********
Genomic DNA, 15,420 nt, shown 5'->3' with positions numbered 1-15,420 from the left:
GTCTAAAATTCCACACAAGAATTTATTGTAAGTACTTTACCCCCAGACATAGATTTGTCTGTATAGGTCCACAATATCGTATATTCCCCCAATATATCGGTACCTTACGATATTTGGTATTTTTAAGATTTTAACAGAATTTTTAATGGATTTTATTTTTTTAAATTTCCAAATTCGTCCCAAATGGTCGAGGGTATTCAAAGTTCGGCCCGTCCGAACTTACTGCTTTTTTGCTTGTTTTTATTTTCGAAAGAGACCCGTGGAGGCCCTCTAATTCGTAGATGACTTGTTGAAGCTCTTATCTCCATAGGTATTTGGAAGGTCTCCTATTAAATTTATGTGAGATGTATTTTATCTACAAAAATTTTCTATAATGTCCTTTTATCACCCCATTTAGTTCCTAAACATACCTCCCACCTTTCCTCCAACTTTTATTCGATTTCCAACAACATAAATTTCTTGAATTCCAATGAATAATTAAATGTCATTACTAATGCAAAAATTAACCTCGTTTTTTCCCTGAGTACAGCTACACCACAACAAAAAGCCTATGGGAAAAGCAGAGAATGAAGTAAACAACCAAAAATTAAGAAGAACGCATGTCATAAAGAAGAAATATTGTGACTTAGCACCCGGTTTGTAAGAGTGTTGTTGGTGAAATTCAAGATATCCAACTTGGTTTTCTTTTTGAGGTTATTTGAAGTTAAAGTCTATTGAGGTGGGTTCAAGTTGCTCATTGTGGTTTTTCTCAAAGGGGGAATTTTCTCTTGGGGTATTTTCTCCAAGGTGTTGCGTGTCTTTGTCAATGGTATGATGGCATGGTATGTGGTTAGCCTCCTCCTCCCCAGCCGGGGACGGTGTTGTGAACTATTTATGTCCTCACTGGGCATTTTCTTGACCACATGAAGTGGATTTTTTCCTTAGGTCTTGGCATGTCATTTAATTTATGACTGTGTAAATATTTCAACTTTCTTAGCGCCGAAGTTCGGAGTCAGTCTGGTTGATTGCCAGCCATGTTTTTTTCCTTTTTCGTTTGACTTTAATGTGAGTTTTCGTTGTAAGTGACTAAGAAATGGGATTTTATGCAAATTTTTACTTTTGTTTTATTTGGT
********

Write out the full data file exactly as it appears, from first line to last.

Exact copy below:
Genomic DNA, 15,420 nt, shown 5'->3' with positions numbered 1-15,420 from the left:
GTCTAAAATTCCACACAAGAATTTATTGTAAGTACTTTACCCCCAGACATAGATTTGTCTGTATAGGTCCACAATATCGTATATTCCCCCAATATATCGGTACCTTACGATATTTGGTATTTTTAAGATTTTAACAGAATTTTTAATGGATTTTATTTTTTTAAATTTCCAAATTCGTCCCAAATGGTCGAGGGTATTCAAAGTTCGGCCCGTCCGAACTTACTGCTTTTTTGCTTGTTTTTATTTTCGAAAGAGACCCGTGGAGGCCCTCTAATTCGTAGATGACTTGTTGAAGCTCTTATCTCCATAGGTATTTGGAAGGTCTCCTATTAAATTTATGTGAGATGTATTTTATCTACAAAAATTTTCTATAATGTCCTTTTATCACCCCATTTAGTTCCTAAACATACCTCCCACCTTTCCTCCAACTTTTATTCGATTTCCAACAACATAAATTTCTTGAATTCCAATGAATAATTAAATGTCATTACTAATGCAAAAATTAACCTCGTTTTTTCCCTGAGTACAGCTACACCACAACAAAAAGCCTATGGGAAAAGCAGAGAATGAAGTAAACAACCAAAAATTAAGAAGAACGCATGTCATAAAGAAGAAATATTGTGACTTAGCACCCGGTTTGTAAGAGTGTTGTTGGTGAAATTCAAGATATCCAACTTGGTTTTCTTTTTGAGGTTATTTGAAGTTAAAGTCTATTGAGGTGGGTTCAAGTTGCTCATTGTGGTTTTTCTCAAAGGGGGAATTTTCTCTTGGGGTATTTTCTCCAAGGTGTTGCGTGTCTTTGTCAATGGTATGATGGCATGGTATGTGGTTAGCCTCCTCCTCCCCAGCCGGGGACGGTGTTGTGAACTATTTATGTCCTCACTGGGCATTTTCTTGACCACATGAAGTGGATTTTTTCCTTAGGTCTTGGCATGTCATTTAATTTATGACTGTGTAAATATTTCAACTTTCTTAGCGCCGAAGTTCGGAGTCAGTCTGGTTGATTGCCAGCCATGTTTTTTTCCTTTTTCGTTTGACTTTAATGTGAGTTTTCGTTGTAAGTGACTAAGAAATGGGATTTTATGCAAATTTTTACTTTTGTTTTATTTGGT